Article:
Over the past few weeks, I have been working my way through Christopher Priest’s Black Panther (1998-2003). There are numerous aspects of Priest’s run that could, and should, be discussed; however, I want to focus on one aspect that I have been looking at in other works as well, the narrative point-of-view (pov). For Black Panther, Priest chose to convey the story from the pov from the perspective of Everett K. Ross, Special Attaché for the Office of the Chief of Protocol. Ross is white, and as such, he views the actions of T’Challa and other Wakandans from a specific pov. Today, I want to briefly explore the use of Ross as narrator in Black Panther.

In 2015, Priest spoke to Zack Smith at Newsaramaabout his run at the helm of Black Panther. During the interview, Priest speaks about how he wanted to bring aspects of Stan Lee’s incarnation of T’Challa into his run. Specifically, he wanted to highlight the fact that T’Challa is a cunning and mysterious character, and above all, a king. All of this comes from his very first appearance in the Marvel universe in Fantastic Four #52-#53 where T’Challa outsmarts Reed Richards and defeats the Thing. Along with these characteristics, Priest also told Joe Quesada and Jimmy Palmiotti that he wanted the narrator to be white:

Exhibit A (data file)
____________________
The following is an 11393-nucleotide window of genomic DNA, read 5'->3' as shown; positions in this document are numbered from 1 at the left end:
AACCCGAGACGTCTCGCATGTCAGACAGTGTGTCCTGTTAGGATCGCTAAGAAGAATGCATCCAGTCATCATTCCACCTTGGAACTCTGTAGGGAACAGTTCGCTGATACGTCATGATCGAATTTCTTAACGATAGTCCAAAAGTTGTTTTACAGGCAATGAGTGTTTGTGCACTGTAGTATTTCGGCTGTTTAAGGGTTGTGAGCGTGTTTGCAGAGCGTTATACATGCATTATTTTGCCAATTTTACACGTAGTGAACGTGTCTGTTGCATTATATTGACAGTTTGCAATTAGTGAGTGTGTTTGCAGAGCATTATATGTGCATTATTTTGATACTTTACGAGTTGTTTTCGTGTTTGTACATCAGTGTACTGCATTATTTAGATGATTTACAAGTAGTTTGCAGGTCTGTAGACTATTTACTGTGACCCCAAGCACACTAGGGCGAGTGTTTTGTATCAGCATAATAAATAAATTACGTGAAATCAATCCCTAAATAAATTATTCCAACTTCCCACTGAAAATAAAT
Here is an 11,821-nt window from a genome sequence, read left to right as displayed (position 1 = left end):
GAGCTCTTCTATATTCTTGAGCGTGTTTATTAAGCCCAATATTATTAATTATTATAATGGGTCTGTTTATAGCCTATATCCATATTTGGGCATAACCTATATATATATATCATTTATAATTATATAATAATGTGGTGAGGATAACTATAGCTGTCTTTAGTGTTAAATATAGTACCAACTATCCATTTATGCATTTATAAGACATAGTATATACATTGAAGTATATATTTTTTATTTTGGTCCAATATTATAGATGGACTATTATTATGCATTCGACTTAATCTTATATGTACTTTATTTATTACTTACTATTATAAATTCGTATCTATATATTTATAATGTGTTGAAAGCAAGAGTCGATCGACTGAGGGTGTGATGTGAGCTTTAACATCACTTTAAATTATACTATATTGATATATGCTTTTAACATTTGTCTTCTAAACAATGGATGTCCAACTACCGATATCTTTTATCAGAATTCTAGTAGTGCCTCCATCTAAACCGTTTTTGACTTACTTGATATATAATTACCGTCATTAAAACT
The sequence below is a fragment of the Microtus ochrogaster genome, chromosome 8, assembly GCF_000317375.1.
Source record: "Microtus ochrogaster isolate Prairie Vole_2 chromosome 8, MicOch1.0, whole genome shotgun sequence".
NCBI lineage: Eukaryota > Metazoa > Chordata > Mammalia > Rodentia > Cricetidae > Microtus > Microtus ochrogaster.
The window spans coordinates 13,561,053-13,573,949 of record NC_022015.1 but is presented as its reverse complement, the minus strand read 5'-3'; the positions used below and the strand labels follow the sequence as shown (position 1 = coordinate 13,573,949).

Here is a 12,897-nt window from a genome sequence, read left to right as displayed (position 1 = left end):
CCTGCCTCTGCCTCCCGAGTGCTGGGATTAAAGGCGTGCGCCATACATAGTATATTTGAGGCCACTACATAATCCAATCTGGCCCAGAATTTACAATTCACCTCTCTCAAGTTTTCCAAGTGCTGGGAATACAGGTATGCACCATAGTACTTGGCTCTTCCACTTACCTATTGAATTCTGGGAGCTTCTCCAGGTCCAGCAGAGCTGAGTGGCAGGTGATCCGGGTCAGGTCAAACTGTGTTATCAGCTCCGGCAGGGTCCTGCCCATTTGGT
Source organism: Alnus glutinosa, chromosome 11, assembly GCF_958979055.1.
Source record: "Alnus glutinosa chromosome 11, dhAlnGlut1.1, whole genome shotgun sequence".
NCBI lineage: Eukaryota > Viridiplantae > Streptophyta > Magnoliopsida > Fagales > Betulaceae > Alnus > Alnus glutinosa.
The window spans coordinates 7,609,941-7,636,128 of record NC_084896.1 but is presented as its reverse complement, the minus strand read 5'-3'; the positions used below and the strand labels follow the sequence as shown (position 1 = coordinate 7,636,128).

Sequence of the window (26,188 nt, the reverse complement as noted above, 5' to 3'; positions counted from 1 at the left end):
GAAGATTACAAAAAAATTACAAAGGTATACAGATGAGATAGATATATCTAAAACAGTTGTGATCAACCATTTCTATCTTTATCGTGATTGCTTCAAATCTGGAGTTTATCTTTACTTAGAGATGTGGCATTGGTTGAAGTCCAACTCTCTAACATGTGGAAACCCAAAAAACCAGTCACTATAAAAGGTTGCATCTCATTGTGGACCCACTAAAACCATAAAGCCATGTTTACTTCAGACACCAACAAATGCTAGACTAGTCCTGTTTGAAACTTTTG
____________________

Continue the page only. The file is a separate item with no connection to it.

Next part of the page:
Lastly, I told them we needed a point of view character: someone who could validate the fears and presumptions of white superhero fans who’d surely be reluctant to buy a “black” book.

I had sometime before created this character, an attaché (i.e. diplomatic flunky/babysitter) over Ka-Zar and had modeled him roughly after Michael J. Fox and Matthew Perry. I thought somebody like that might make a great point of view character for Panther.